Preventing Atrocities

April 23, 2012

Today at the U.S. Holocaust Memorial Museum in Washington, D.C., President Barack Obama announced the creation of a new Atrocities Prevention Board, a high-level interagency group that will draw upon varied and specialized tools of the United States Government to prevent mass atrocities and genocide. Pulling these technical tools together matters — recent years have seen important successes, from South Sudan’s peaceful independence to an international mission ending post-election killing in Côte D’Ivoire, NATO’s prevention of mass killing in Libya and efforts to tackle the Lord’s Resistance Army.  We need little reminder of the gravest challenges today, in Syria and Sudan-South Sudan.  As former Secretaries of State and Defense Madeleine Albright and William Cohen write today, “Every American president since World War II, irrespective of political stripe, has been charged on his watch with responding to a mass-atrocity situation somewhere in the world. Such problems are almost certain to recur. It is vital that we learn the lessons of the past, so that we may be prepared to act sooner and more effectively in the future.”

New Atrocities Prevention Board addresses “structural deficit” of government’s ability to use tools between “nothing” and military force to prevent or stop mass atrocities and genocide. Former Secretary of State Madeleine Albright and former Secretary of Defense William Cohen, who co-chaired a 2008 Genocide Prevention Task Force convened by the U.S. Holocaust Memorial Museum, the U.S. Institute of Peace and the American Academy of Diplomacy, write in Foreign Policy that, “U.S. President Barack Obama’s planned announcement Monday morning at the United States Holocaust Memorial Museum of a new interagency Atrocities Prevention Board (APB) addresses a structural deficit our government has faced for decades across different presidential administrations: What options do we have beyond doing nothing and short of intervening militarily to prevent, deter, and end bloodshed against innocent civilians?”

“The initiative calls for a group of senior administration officials to meet monthly to develop and implement prevention and response policies that will draw upon the specialized tools and reach of all U.S. government agencies. The options available for strengthening U.S. policy include tightening American immigration regulations to deny human rights abusers’ access to the United States and allied nations, expanding domestic judicial mandates to prosecute perpetrators of humanitarian crimes and the first-ever National Intelligence Estimate on the global risk of mass atrocities. Equally important, the president’s announcement elevates the importance and value of saving lives — putting that lofty objective on more equal footing with other competing foreign-policy priorities. This initiative should not be viewed as a new doctrine for humanitarian intervention or global adventurism, as some might suggest. Rather, it is a clear-eyed and pragmatic attempt to expand our government’s tool box to meet the challenges posed by tyrants who pose an extraordinary threat to their civilian populations.” [Madeleine Albright and William Cohen, 4/23/12]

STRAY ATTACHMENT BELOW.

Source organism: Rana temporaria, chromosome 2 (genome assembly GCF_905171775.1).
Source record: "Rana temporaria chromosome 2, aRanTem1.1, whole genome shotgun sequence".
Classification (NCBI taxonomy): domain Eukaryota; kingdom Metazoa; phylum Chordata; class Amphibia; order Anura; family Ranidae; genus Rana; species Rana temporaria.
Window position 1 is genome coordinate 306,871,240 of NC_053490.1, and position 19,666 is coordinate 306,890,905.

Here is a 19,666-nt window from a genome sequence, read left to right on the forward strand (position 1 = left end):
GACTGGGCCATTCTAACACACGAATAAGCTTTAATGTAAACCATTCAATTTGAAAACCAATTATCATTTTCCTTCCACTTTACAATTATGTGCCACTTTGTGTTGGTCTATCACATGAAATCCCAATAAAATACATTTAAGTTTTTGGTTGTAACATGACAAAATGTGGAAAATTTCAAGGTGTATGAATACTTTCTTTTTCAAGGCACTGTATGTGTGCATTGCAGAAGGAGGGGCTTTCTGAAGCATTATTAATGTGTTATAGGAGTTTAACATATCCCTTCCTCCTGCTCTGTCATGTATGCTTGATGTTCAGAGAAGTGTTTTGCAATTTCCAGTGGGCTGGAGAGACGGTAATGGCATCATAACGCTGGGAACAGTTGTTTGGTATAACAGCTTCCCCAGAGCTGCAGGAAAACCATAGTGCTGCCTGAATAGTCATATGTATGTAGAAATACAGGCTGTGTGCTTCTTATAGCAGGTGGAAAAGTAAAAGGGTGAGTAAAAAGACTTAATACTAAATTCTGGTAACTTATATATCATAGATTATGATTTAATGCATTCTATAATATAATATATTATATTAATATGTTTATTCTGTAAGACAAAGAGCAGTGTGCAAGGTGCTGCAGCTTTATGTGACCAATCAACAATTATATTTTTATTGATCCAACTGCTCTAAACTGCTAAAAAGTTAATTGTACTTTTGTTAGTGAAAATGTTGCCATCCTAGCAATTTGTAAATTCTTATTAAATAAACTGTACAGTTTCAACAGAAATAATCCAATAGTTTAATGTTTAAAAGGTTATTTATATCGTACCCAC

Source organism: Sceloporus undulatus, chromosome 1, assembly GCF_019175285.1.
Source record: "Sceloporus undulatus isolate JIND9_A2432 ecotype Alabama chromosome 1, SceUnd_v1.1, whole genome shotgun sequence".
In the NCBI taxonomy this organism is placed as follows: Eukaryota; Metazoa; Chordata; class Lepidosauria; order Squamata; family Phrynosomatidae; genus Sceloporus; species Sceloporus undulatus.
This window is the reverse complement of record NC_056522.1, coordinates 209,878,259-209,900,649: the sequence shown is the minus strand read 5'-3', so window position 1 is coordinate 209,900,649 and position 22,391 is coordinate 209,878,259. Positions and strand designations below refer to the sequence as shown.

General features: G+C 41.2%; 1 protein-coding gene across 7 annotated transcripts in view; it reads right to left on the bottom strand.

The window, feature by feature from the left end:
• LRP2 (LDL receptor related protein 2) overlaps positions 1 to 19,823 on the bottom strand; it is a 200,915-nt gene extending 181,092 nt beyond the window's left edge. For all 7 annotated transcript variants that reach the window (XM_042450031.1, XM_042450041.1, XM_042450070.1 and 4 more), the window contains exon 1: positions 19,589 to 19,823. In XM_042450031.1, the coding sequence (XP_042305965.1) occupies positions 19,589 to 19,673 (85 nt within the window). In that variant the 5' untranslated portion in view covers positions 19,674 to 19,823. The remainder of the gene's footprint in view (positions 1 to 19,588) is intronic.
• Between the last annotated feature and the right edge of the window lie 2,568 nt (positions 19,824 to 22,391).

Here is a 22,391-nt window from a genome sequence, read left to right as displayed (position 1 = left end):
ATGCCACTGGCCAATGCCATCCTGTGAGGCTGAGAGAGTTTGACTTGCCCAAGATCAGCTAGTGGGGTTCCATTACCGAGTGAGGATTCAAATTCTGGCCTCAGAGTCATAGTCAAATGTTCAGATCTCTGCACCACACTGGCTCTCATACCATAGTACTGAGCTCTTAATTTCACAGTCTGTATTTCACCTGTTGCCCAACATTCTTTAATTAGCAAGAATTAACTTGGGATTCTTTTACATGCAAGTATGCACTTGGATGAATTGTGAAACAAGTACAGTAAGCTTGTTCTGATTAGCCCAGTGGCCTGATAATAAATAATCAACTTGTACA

More focused U.S. action, and growing international commitment to prevent atrocities, have saved thousands of lives in recent years.  Sometimes away from the headlines, and sometimes unnoticed because of what did not happen, a new focus on ending and preventing atrocities has yielded major successes, as the president outlined in his speech today:

South Sudan. “When the referendum in South Sudan was in doubt, it threatened to reignite a conflict that had killed millions.  But with determined diplomacy, including by some people in this room, South Sudan became the world’s newest nation.  And our diplomacy continues, because in Darfur, in Abyei, in Southern Kordofan and the Blue Nile, the killing of innocents must come to an end.  The Presidents of Sudan and South Sudan must have the courage to negotiate — because the people of Sudan and South Sudan deserve peace.  That is work that we have done, and it has saved lives.”